Definition of prisoner in English:

prisoner

noun

  • 1A person legally committed to prison as a punishment for a crime or while awaiting trial.

    ‘a prisoner serving a life sentence’
    • ‘If that proves to be the case the magistrate commits the prisoner or prisoners as happened in the present case.’
    • ‘At the time of the offences the appellant was either in custody on remand or as a serving prisoner.’
    • ‘And one in six prisoners are on remand-people awaiting trial who have been convicted of no crime.’
    • ‘Whether a prisoner awaiting execution has the right to have a baby, is a point of dispute in the legal field.’
    • ‘The American Bar Association has been fiercely critical of the way that prisoners have been treated legally.’
    • ‘Certainly, the cost to society of convicted prisoners who commit further crimes as soon as they are released is a high one.’
    • ‘A habeas corpus writ requires the release of a prisoner held without trial or lawful charge.’
    • ‘The guards were impressed with the quiet prisoner who accepted his punishment without insubordination.’
    • ‘At trial, the prisoners had the right to challenge the lawfulness of their detention.’
    • ‘In his view, the conduct of the prisoners in these Russian trials is in full accord with the Russian character.’
    • ‘Prisoners can also be victims of crime, committed by other prisoners, guards, or the state.’
    • ‘There was no need for another trial as the prisoners had already been tried and sentenced in an open court.’
    • ‘As of January this year, death row contained 3,697 prisoners awaiting execution.’
    • ‘A third of all inmates are remand prisoners who are awaiting trial or sentencing.’
    • ‘In August 2001, he began a relationship with a woman who was a serving prisoner.’
    • ‘The conflict was concluded by the treaty of Westphalia in 1648, by which time Charles was a prisoner awaiting trial.’
    • ‘The order is taken to be a warrant committing the prisoner into custody for the Corrective Services Act.’
    • ‘The cells are used to hold prisoners awaiting trial, or following conviction, pending transfer to a main prison.’
    • ‘Nearly four thousand prisoners currently await their fate on death row.’
    • ‘Her fear is that of a prisoner, awaiting execution, in the merciless sunlight of an American dream.’
    convict, inmate
    View synonyms
    1. 1.1A person captured and kept confined by an enemy or criminal.
      ‘she may have been held prisoner before being killed’
      ‘200 rebels were taken prisoner’
      • ‘In 1359 he was in France with Edward III's invading army, was taken prisoner, and ransomed.’
      • ‘He had allowed his dear friend, his sister in Christ, to be taken prisoner by their enemies.’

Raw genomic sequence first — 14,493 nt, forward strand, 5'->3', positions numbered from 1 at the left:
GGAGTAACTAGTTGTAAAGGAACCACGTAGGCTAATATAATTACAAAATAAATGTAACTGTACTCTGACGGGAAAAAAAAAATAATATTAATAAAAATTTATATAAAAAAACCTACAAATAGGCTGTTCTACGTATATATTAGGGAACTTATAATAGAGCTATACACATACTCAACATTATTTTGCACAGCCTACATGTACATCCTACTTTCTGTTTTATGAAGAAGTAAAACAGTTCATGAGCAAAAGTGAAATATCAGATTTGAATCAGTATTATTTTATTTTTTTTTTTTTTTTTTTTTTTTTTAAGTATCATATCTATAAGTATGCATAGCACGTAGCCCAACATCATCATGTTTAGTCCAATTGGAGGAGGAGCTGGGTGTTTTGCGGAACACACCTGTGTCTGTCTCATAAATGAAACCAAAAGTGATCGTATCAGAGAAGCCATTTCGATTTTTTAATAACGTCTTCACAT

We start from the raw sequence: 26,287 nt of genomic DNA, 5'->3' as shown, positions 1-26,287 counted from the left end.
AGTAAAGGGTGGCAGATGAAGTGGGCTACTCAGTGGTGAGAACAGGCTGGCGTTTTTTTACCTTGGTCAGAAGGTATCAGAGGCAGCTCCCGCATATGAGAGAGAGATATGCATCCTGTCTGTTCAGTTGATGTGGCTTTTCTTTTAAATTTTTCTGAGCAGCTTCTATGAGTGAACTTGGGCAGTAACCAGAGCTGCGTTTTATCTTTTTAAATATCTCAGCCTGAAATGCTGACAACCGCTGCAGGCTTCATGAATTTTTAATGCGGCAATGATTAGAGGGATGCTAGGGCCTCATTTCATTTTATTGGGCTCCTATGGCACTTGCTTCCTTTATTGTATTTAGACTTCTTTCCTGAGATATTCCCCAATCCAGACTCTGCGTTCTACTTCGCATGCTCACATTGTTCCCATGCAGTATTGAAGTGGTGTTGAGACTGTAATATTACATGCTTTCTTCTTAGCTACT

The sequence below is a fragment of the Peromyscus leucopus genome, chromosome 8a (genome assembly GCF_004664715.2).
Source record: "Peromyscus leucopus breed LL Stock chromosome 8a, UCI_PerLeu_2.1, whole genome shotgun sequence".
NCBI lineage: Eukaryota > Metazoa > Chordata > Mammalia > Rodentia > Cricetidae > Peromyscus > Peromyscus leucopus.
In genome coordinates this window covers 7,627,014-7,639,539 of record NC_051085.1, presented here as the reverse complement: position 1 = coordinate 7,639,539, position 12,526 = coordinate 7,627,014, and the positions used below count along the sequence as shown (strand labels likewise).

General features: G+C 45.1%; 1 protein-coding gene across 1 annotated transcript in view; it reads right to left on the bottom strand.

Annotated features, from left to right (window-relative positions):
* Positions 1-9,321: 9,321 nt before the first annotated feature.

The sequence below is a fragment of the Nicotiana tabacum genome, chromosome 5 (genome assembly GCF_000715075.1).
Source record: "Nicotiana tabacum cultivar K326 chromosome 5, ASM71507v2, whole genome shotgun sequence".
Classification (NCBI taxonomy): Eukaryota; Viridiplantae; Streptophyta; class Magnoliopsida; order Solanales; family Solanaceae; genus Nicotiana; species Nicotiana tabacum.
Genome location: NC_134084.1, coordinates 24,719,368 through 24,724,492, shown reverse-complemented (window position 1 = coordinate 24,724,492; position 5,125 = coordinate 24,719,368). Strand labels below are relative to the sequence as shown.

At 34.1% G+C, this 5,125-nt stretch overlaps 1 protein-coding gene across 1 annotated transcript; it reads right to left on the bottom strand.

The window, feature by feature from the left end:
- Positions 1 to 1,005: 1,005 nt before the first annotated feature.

• ‘Later in the war he was taken prisoner by the Germans while working on a reconnaissance mission in the Greek islands.’
      • ‘Never in the history of past wars has any combatant done that to enemy prisoners.’
      • ‘It was only in the spring of 1942 that the SS began to send more prisoners into armaments work.’
      • ‘The International Red Cross reported that a Macedonian soldier held prisoner was being treated properly.’
      • ‘A few days later Churchill was himself taken prisoner when the armoured train that he was travelling on was ambushed at Chieveley.’
      • ‘Parmentier, a French army officer during the Seven Years War, was taken prisoner and kept in detention in Hamburg.’
      • ‘After conquering Troy, you will need to rescue some villagers that have been taken prisoner by an unknown enemy.’
      • ‘Everybody knew about Hitler's order that no commandos should be taken prisoner.’
      • ‘He was taken prisoner by the Khmer Rouge while working in Cambodia when on the payroll of HALO.’
      • ‘Taken prisoner in the second battle of St Albans, he was freed after Edward IV's victory at Towton.’
      • ‘The men were taken prisoner and taken to a Dutch army barracks in Batavia, the capital city of Java.’
      • ‘Being taken prisoner, they should resist it and do nothing that would harm their own country.’
      • ‘Taken prisoner, he was jailed and as a POW served time in Wakefield and Frongoch prisons.’
      • ‘Many of those held at the huge Shibarghan jail were taken prisoner after the fall of Kunduz.’
      • ‘In the Second World War he served in the tank corps, was taken prisoner by the Germans, escaped, and worked for the Resistance.’
      • ‘These boys were taken prisoner and survived the war, but thousands more were less fortunate.’
      • ‘From time to time there would be executions of guerillas taken prisoner by government forces.’
      • ‘He was captured by the Chinese Communist Forces and, separated from the other Royal Marines, was taken prisoner.’
    2. 1.2A person who is or feels confined or trapped by a situation.
      ‘he's become a prisoner of the publicity he's generated’
      • ‘He was a suffering prisoner of emotions trapped in a cage, but yet he was not.’
      • ‘She felt trapped, like a prisoner trapped in a jail cell with no luck of escaping.’
      • ‘I am a virtual prisoner in my own home from April until mid October.’
      • ‘I am a disabled driver and often feel a prisoner in my own home.’
      • ‘Residents claim faulty street lights have made them virtual prisoners in their own homes.’

Origin

Late Middle English: from Old French prisonier, from prison (see prison).

Pronunciation:

prisoner

/ˈprɪz(ə)nə/